African Safari

Trip Start Dec 28, 2007
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Trip End Jan 15, 2008


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Thursday, January 3, 2008

The New Year made us ambitious. We had planned on rising early to catch the sunrise and though Emily's alarm did not go off, the boys came by to wake us up. We hurried and since we did not need to pack until later, we rushed out to look at dawn streaking the sky. Other visitors had also gathered on the deck/patio, looking over the river. We were joined by a green monkey sitting in a nearby tree. The sunrise itself was anti-climatic for we could not see the sun at all because of the smoke from the brushfire (this smoke had covered the sky during or boat trip so it looked almost as it was going to rain-except the specks falling from the sky were ash).
Another green monkey (or perhaps it was the same one) peeked through the curtain as we ate breakfast. It was the perfect preview of our morning safari. We traveled in a cage that was pulled by a truck-almost like a hayride with a roof to shade us from the sun. We saw bushbuck, waterbuck, guinea fowl, and a chick-like bird (a stone partridge?). Our guide sat on the roof of the cab and when he spotted the animal, he would knock for the drive to stop before silently pointing it out. For most of the ride, it seemed as though I was once again on the wrong side. By the time I could position my camera, the animals would perceive our movement (for the entire bench would stand up) and scurry off.
We got off the truck at an abandoned guard post to walk done to the river there. The view was breathtaking. We were excited to find pronounced hippo tracks in the mud and they were longer than my foot! I spent most of the time looking for unique pebbles and found a "worry stone" made out some sort of iron ion. I felt this overwhelming need to stay ground (excuse the pun) and it prevented me from looking up. It was all so surreal. It is impossible to convey the vibrancy of the colors-photographs don't even begin to do it justice. Picking up stones was simple, and it comforted me. I shared my sentiments with Tyler (for his documentary) and pointed out how much of the scene he viewed through his camera lens. It was too much for us all to take. I had given up on capturing the moment in anything more than the smooth pebbles I put in my pocket.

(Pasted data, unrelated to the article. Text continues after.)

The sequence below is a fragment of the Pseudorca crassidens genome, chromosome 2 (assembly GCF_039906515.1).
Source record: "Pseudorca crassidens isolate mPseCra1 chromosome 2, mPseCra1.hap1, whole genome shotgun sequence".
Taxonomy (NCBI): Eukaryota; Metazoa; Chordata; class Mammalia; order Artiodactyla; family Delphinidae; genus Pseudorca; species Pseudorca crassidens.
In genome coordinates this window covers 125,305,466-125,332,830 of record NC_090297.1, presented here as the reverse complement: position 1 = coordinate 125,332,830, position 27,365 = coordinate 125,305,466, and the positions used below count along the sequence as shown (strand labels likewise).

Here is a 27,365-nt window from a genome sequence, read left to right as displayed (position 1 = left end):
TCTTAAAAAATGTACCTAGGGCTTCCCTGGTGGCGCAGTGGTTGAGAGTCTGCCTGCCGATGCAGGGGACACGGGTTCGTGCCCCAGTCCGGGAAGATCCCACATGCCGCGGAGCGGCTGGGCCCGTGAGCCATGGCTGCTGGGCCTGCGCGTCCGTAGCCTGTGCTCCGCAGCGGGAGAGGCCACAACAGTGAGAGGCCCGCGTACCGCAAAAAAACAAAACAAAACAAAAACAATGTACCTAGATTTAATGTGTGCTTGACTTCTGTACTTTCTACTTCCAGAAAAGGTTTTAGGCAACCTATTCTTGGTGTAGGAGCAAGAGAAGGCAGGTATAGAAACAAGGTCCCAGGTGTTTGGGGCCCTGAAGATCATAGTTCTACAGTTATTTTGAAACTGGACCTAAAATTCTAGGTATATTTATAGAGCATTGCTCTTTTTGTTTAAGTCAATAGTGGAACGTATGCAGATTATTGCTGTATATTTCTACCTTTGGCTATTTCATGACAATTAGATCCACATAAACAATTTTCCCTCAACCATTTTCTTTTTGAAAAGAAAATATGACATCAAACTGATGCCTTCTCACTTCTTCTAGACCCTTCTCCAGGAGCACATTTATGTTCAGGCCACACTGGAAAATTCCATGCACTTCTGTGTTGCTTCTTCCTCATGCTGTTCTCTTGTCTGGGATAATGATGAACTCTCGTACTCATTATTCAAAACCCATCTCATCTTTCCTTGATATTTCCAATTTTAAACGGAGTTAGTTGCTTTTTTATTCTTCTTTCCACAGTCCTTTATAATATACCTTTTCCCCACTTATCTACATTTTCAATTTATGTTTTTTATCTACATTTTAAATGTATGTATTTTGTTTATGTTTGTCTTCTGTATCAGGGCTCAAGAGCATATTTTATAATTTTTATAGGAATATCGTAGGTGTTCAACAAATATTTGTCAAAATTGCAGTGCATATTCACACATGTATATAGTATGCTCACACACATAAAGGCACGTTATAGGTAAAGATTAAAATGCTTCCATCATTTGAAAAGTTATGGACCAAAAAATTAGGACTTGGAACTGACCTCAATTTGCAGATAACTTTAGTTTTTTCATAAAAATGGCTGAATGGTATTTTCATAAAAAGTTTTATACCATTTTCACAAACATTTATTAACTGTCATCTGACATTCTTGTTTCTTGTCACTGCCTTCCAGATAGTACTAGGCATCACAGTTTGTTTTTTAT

After staying back to film the clip, Tyler and I rejoined our peers who were examining a leopard that was in a cage. We were stuck by his melancholy expression. Many were quick to point out that it probably had to do with his captivity, but nonetheless it seemed profound-the way he would stare at you, as if he was searching your soul. Perhaps I am sounding a bit out there, but indeed it felt as if I was in another world, a story. My mind was clear and open and the thoughts, real and surreal, just floated through as I absorbed these experiences.
Continuing down the road, we encountered a family of buffon kals (not sure how you spell it), starlings, green monkeys, 4 more buffon kals, horn bells, and warthogs before we came to another part of the river. We walked along the bridge/damn constructed of tree logs. We could see 4 crocodiles and wanted to get closer but were stopped by a gap in the bridge that was too large to jump over safely (though we did spend a long time staring at it as it could be done through willpower). As we walked back to the truck, we found a fresh snakeskin, which the boys examined keenly.